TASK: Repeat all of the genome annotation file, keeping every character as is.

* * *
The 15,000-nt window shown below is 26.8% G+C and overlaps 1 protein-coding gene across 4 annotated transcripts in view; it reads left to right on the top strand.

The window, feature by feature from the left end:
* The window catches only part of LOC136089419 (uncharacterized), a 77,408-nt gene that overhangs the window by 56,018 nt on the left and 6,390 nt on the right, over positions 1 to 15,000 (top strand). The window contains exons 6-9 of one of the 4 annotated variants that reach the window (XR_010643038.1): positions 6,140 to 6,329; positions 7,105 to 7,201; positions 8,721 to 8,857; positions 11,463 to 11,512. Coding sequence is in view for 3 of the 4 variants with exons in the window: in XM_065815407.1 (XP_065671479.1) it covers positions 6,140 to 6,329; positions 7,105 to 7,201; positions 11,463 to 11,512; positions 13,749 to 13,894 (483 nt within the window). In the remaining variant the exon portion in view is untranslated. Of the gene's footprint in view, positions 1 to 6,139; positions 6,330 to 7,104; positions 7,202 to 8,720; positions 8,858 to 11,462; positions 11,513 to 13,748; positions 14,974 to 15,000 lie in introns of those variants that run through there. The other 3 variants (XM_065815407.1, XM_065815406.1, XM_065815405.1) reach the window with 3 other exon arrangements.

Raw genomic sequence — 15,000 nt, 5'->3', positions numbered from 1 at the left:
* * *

The 15,000-nt window shown below is 26.8% G+C and overlaps 1 protein-coding gene across 4 annotated transcripts in view; it reads left to right on the top strand.

The window, feature by feature from the left end:
* The window catches only part of LOC136089419 (uncharacterized), a 77,408-nt gene that overhangs the window by 56,018 nt on the left and 6,390 nt on the right, over positions 1 to 15,000 (top strand). The window contains exons 6-9 of one of the 4 annotated variants that reach the window (XR_010643038.1): positions 6,140 to 6,329; positions 7,105 to 7,201; positions 8,721 to 8,857; positions 11,463 to 11,512. Coding sequence is in view for 3 of the 4 variants with exons in the window: in XM_065815407.1 (XP_065671479.1) it covers positions 6,140 to 6,329; positions 7,105 to 7,201; positions 11,463 to 11,512; positions 13,749 to 13,894 (483 nt within the window). In the remaining variant the exon portion in view is untranslated. Of the gene's footprint in view, positions 1 to 6,139; positions 6,330 to 7,104; positions 7,202 to 8,720; positions 8,858 to 11,462; positions 11,513 to 13,748; positions 14,974 to 15,000 lie in introns of those variants that run through there. The other 3 variants (XM_065815407.1, XM_065815406.1, XM_065815405.1) reach the window with 3 other exon arrangements.

Raw genomic sequence — 15,000 nt, 5'->3', positions numbered from 1 at the left: